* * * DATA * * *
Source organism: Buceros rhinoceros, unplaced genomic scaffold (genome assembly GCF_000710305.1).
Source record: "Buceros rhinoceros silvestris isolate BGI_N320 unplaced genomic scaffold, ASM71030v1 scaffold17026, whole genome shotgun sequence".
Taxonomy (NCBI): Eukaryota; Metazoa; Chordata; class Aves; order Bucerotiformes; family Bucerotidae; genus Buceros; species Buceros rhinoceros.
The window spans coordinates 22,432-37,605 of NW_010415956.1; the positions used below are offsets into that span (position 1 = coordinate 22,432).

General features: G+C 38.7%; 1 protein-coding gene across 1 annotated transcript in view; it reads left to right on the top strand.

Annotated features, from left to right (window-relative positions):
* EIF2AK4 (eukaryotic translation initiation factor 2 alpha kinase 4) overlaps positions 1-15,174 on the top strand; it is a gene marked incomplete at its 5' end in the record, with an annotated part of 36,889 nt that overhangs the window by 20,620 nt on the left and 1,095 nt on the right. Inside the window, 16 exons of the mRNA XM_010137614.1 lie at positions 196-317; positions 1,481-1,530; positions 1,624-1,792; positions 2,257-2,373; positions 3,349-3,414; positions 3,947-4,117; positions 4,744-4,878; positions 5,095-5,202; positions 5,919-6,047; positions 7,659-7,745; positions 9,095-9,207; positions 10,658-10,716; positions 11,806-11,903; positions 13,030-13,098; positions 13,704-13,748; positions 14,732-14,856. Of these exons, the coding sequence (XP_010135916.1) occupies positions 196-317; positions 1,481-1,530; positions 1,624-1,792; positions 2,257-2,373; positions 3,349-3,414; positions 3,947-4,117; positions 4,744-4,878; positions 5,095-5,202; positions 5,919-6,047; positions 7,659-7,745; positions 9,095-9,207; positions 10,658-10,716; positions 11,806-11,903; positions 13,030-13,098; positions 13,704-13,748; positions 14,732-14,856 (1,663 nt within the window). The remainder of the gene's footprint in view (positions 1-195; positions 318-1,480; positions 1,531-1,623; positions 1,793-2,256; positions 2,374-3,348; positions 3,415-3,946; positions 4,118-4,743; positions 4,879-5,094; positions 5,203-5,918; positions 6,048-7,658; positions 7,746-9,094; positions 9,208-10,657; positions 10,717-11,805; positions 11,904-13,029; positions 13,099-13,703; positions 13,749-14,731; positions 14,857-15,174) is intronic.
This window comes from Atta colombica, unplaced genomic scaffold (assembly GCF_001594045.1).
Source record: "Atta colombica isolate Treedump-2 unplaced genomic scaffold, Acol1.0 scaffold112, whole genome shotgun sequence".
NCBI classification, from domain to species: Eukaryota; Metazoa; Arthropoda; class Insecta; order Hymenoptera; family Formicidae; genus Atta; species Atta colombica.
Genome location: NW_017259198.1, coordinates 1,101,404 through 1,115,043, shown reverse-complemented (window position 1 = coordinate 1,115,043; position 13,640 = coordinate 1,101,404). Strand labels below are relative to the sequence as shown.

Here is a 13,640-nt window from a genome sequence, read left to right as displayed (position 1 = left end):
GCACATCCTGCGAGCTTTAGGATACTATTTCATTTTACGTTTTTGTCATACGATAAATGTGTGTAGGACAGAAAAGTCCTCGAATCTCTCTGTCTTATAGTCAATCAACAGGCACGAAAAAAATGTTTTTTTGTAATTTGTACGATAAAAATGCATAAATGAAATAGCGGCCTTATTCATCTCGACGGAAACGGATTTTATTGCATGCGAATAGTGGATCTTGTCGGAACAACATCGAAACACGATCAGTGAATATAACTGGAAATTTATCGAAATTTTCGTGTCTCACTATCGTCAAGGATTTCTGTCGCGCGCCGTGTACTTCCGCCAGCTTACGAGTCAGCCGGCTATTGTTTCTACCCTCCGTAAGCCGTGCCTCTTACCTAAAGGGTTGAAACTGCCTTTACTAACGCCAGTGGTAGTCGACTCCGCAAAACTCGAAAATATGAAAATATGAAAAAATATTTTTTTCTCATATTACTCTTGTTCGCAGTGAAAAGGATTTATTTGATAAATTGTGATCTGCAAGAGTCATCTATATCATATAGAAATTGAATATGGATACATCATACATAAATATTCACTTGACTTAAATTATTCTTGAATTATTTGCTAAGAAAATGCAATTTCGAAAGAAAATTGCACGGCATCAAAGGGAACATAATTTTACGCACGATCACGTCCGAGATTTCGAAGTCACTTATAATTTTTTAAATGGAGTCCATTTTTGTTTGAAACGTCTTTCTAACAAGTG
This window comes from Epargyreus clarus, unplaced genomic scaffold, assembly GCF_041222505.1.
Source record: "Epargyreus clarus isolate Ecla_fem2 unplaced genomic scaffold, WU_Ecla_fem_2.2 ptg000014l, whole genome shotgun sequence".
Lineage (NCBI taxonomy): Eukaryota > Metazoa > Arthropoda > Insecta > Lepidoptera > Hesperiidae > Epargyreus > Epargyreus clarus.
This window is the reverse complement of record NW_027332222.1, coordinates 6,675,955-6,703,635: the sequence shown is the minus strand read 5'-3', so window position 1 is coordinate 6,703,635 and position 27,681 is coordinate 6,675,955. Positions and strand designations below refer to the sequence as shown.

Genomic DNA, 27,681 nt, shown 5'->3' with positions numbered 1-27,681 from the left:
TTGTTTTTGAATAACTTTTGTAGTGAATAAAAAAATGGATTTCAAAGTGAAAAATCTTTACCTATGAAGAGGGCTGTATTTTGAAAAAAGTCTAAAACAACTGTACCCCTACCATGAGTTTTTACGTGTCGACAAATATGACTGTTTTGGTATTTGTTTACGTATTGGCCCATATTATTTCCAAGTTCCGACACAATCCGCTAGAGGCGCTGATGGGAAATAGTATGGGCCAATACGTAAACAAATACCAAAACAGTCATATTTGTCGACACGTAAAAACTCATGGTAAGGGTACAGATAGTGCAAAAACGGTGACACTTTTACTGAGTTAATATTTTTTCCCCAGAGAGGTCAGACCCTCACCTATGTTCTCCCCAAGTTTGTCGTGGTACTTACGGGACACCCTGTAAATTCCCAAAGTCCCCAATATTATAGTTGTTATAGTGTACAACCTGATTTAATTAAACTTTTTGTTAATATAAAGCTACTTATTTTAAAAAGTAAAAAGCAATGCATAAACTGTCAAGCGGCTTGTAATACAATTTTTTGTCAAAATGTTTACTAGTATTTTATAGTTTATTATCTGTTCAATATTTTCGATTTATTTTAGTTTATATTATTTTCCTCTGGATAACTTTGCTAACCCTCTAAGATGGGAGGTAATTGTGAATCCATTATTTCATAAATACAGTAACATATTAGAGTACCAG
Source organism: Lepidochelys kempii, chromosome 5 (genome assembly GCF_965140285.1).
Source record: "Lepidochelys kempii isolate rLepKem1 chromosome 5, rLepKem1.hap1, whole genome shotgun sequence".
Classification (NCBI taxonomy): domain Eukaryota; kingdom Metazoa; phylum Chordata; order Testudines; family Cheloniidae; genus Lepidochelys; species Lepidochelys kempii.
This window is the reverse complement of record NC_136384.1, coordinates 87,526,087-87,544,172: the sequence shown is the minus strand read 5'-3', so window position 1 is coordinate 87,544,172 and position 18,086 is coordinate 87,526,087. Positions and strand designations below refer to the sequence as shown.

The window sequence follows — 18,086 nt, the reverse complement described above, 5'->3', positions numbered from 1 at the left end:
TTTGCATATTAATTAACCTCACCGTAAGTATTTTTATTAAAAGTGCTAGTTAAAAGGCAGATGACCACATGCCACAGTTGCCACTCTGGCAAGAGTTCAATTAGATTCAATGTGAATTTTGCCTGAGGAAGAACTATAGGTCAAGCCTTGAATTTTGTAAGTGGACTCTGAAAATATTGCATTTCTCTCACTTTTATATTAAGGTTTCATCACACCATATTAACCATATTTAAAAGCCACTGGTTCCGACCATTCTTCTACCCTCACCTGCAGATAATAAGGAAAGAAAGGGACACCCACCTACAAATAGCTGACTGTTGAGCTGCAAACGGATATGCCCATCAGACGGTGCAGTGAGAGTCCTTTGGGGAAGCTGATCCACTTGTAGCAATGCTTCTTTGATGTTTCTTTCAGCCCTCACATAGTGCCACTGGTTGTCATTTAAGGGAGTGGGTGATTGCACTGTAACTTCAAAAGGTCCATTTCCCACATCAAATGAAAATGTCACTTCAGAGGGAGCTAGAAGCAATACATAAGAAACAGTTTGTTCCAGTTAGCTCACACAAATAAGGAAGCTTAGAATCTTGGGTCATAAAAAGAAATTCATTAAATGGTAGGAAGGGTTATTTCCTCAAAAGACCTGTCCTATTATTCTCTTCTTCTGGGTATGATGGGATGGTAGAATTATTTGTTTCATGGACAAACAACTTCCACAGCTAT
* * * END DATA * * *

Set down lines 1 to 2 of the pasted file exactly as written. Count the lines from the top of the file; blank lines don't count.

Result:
Source organism: Buceros rhinoceros, unplaced genomic scaffold (genome assembly GCF_000710305.1).
Source record: "Buceros rhinoceros silvestris isolate BGI_N320 unplaced genomic scaffold, ASM71030v1 scaffold17026, whole genome shotgun sequence".